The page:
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MySQL 8.4 Reference Manual  /  ...  /  Replicating Different Databases to Different Replicas

19.4.6 Replicating Different Databases to Different Replicas

There may be situations where you have a single source server and want to replicate different databases to different replicas. For example, you may want to distribute different sales data to different departments to help spread the load during data analysis. A sample of this layout is shown in Figure 19.2, “Replicating Databases to Separate Replicas”.

Figure 19.2 Replicating Databases to Separate Replicas

The MySQL source has three databases, databaseA, databaseB, and databaseC. databaseA is replicated only to MySQL Replica 1, databaseB is replicated only to MySQL Replica 2, and databaseC is replicated only to MySQL Replica 3.

You can achieve this separation by configuring the source and replicas as normal, and then limiting the binary log statements that each replica processes by using the --replicate-wild-do-table configuration option on each replica.


You should not use --replicate-do-db for this purpose when using statement-based replication, since statement-based replication causes this option's effects to vary according to the database that is currently selected. This applies to mixed-format replication as well, since this enables some updates to be replicated using the statement-based format.

However, it should be safe to use --replicate-do-db for this purpose if you are using row-based replication only, since in this case the currently selected database has no effect on the option's operation.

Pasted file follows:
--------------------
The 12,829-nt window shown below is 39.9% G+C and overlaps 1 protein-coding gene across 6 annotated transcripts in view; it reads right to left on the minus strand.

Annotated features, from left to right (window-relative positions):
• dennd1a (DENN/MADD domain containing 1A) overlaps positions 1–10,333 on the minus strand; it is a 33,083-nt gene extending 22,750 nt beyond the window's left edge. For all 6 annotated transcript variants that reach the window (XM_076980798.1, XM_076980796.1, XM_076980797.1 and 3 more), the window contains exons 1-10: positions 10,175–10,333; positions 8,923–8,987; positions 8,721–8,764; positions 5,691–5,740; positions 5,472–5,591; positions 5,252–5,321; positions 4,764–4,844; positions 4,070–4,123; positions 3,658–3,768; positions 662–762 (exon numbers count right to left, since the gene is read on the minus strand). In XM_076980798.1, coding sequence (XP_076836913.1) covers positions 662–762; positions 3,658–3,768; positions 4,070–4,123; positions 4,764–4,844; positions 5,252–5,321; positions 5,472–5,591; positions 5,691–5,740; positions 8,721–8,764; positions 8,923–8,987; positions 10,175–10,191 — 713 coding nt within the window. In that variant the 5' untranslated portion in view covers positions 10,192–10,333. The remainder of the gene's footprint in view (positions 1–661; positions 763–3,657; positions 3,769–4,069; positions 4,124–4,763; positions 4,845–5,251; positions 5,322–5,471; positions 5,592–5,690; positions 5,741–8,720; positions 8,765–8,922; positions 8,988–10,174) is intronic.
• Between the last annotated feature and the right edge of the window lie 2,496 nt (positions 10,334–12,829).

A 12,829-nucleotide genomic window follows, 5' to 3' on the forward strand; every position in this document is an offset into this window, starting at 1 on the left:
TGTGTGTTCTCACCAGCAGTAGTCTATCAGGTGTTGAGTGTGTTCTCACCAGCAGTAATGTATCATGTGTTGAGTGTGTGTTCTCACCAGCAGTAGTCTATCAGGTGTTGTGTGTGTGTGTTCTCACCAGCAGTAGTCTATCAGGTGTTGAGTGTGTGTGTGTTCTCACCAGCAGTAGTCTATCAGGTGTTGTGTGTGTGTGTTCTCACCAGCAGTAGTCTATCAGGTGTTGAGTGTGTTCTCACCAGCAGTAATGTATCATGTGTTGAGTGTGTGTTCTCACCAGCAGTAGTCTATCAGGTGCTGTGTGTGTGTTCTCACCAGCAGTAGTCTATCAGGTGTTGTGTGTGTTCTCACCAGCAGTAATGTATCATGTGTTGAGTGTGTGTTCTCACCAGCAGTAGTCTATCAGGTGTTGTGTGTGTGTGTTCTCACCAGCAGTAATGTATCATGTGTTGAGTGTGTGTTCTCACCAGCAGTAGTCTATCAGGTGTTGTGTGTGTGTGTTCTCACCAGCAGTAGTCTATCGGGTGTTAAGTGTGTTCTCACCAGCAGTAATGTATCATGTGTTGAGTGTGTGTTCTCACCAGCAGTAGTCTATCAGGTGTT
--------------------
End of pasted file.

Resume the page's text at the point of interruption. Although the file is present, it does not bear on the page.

For example, to support the separation as shown in Figure 19.2, “Replicating Databases to Separate Replicas”, you should configure each replica as follows, before executing START REPLICA:

  • Replica 1 should use --replicate-wild-do-table=databaseA.%.

  • Replica 2 should use --replicate-wild-do-table=databaseB.%.

  • Replica 3 should use --replicate-wild-do-table=databaseC.%.

Each replica in this configuration receives the entire binary log from the source, but executes only those events from the binary log that apply to the databases and tables included by the --replicate-wild-do-table option in effect on that replica.

If you have data that must be synchronized to the replicas before replication starts, you have a number of choices:

  • Synchronize all the data to each replica, and delete the databases, tables, or both that you do not want to keep.

  • Use mysqldump to create a separate dump file for each database and load the appropriate dump file on each replica.

  • Use a raw data file dump and include only the specific files and databases that you need for each replica.


    This does not work with InnoDB databases unless you use innodb_file_per_table.